All About Food When Starting Solids

An introduction to the importance of different types of foods for your pēpi, plus a list of what to avoid.


Starting solids is a completely new experience for your little one, so keep in mind that it’s normal for babies to progress at different rates as they explore new tastes and textures. 

It is recommended to give vegetables and fruit, along with iron-rich foods every day, being sure to introduce common allergy causing foods. For more information on food allergies, see Starting Solids: Food Allergens.

In your baby’s first year, it’s important to give them a variety of foods in all colours, textures, and flavours (including naturally sweet, savoury and bitter tastes), not only for the nutritional benefit but so they learn to enjoy eating a range of foods. Research shows that you may need to offer your baby a new food up to 15 times before it is accepted.

Breast milk should be your baby’s main source of nutrition until they are one year of age, but once they start solids you can offer them some sips of water from an open cup during each mealtime.


There are many incredible benefits to giving your baby homemade food, the main one being that you can ensure it is highly nutritious as you know exactly what’s in it. Plus, making your baby’s food from scratch can be more cost-effective if you’re using seasonal produce and whole foods, and cooking in bulk. However, there is a lot to be said for the convenience of store-bought food when you’re a busy (and often sleep-deprived) parent! Before buying baby food, check the ingredients list and opt for the more nutritious products containing vegetables, meat and legumes. Choose foods that are low in sodium and don’t have added sugar. It’s okay to use store-bought baby food on occasion, but relying too much on these products may reduce the variety of flavours and textures in your baby’s diet.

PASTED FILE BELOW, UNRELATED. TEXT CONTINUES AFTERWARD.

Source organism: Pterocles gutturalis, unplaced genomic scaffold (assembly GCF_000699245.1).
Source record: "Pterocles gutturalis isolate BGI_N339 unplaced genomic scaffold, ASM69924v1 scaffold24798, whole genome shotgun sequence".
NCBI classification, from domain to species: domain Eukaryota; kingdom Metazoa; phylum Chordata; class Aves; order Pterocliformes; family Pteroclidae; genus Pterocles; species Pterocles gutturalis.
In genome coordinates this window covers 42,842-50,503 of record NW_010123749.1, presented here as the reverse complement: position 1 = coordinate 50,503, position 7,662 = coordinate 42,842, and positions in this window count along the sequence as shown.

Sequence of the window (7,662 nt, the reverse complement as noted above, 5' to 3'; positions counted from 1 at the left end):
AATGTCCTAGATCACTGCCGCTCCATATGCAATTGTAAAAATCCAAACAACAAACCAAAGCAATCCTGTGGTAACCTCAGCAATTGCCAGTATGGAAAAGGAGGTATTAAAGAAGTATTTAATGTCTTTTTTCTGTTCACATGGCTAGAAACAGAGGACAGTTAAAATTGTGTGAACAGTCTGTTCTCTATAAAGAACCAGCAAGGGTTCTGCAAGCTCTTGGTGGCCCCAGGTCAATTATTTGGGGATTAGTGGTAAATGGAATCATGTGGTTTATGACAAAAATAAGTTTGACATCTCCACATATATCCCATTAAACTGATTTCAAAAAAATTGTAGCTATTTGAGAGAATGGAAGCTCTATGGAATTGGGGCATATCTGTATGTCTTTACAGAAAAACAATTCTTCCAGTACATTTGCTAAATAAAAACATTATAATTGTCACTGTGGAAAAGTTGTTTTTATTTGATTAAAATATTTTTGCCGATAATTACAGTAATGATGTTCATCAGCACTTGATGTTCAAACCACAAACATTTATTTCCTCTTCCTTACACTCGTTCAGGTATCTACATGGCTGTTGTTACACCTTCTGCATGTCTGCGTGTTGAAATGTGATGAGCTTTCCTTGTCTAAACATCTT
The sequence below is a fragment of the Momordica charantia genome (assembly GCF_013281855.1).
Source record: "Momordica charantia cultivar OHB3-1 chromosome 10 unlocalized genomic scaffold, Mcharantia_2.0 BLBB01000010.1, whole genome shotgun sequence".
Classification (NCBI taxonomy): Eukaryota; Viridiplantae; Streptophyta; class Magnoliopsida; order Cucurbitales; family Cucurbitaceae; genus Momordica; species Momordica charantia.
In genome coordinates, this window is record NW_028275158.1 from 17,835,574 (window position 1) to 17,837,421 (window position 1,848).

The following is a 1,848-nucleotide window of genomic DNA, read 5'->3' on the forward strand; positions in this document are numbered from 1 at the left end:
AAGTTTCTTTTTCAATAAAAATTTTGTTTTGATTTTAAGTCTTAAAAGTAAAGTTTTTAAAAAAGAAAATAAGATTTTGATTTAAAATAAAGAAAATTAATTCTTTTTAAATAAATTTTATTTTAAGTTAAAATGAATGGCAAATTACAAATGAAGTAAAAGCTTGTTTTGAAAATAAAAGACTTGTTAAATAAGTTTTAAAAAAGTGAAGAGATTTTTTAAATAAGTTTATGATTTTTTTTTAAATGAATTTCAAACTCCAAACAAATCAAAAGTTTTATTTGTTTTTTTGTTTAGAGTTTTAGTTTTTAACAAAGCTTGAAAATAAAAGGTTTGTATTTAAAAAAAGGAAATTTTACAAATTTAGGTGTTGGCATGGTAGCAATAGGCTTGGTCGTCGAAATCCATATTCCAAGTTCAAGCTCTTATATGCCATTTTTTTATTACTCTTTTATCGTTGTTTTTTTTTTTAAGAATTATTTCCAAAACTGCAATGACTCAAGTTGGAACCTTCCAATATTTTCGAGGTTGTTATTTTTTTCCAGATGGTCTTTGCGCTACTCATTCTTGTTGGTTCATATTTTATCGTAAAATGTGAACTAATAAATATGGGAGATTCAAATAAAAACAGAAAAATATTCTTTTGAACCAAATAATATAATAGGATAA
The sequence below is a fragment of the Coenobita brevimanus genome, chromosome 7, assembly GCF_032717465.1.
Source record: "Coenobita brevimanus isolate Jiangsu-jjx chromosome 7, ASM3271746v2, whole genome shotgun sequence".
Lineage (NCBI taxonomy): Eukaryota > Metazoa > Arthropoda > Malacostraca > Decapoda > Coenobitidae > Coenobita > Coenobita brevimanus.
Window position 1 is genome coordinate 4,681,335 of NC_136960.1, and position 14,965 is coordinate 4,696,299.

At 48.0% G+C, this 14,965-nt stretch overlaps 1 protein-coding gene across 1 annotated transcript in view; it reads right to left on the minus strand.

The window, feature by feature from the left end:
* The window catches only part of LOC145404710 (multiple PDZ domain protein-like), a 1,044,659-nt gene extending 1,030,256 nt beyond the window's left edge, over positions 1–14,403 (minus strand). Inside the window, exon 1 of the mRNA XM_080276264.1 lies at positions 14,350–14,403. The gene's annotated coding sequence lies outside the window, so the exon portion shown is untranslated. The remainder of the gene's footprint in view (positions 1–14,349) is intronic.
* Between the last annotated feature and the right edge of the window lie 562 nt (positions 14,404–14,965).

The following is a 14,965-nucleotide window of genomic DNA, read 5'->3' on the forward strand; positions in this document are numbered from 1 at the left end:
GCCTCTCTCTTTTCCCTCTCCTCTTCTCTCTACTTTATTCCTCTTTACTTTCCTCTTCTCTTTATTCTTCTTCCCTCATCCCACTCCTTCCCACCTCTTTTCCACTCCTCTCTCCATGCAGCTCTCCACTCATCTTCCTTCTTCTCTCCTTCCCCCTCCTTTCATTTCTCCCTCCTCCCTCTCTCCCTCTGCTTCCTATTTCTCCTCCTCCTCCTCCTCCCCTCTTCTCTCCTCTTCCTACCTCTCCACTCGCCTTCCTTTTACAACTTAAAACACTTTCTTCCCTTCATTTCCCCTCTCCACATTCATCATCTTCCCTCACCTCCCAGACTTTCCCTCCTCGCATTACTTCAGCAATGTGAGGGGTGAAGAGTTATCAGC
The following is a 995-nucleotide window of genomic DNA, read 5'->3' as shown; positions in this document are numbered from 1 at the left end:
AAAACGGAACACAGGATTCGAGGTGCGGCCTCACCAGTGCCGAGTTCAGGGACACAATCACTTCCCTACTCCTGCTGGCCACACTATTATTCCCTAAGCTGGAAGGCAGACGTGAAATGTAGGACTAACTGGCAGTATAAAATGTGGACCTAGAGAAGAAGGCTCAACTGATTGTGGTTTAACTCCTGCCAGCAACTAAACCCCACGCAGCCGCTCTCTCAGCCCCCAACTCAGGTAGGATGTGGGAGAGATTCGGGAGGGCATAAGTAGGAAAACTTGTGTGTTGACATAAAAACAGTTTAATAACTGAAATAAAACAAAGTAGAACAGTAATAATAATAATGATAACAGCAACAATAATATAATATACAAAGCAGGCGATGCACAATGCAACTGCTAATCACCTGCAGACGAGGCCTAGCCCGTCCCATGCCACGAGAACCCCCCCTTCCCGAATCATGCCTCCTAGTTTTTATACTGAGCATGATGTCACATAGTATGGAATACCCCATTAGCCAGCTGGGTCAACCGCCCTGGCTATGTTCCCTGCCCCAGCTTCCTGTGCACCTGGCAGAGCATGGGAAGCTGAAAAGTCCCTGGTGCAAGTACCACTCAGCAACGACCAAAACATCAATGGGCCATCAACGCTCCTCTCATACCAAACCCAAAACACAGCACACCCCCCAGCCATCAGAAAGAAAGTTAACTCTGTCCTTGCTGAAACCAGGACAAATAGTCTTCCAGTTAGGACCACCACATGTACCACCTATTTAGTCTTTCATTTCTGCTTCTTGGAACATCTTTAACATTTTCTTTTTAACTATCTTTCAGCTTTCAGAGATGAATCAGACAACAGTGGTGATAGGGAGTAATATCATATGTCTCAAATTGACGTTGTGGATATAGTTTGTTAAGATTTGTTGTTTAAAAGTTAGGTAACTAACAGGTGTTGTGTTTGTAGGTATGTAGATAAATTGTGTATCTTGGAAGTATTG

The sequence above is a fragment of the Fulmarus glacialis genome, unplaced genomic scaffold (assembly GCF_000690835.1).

• Drinks containing caffeine such as coffee and tea (including herbal tea)
  • Alcohol
  • Sugary drinks such as juice, cordials, soft drinks and flavoured milk
  • Cows’ milk (before 12 months of age)
  • Honey (before 12 months of age)
  • Foods with added sugar, salt, or fat



Foods that are high in sugar, high in salt, and/or are deep fried aren’t healthy choices for babies and toddlers as they have poor nutritional value. Examples are:

  • Processed meats such as sausages, ham, bacon, salami, corned beef and beef jerky
  • Potato and corn-based snack foods such as chips and corn chips
  • Biscuits
  • Crackers with high fat and salt content
  • Breakfast cereals with added sugars and high salt content
  • Sauces such as tomato sauce and soy sauce
  • Confectionary such as lollies and chocolate
  • Cakes, doughnuts and slices
  • Ice cream
  • Fast food, including hot chips/fries.

For babies, the three most important foods for them to consume are fruits, vegetables, and iron-rich foods.


The current advice from the Ministry of Health (MOH) is to offer your baby a variety of puréed foods on a spoon from six months. They can increasingly eat thicker purées, as well as mashed and soft foods. By seven months, babies should move on to mashed/lumpy foods to help develop their chewing and biting skills. You can also offer large pieces of cooked or ripe soft foods at this time. By eight months, most babies will be bringing a spoon to their mouth and eating finger foods that they can pick up themselves. By 12 months, most babies should be eating a range of different tastes and textures, including the same types of nutritionally-dense food as the rest of the family.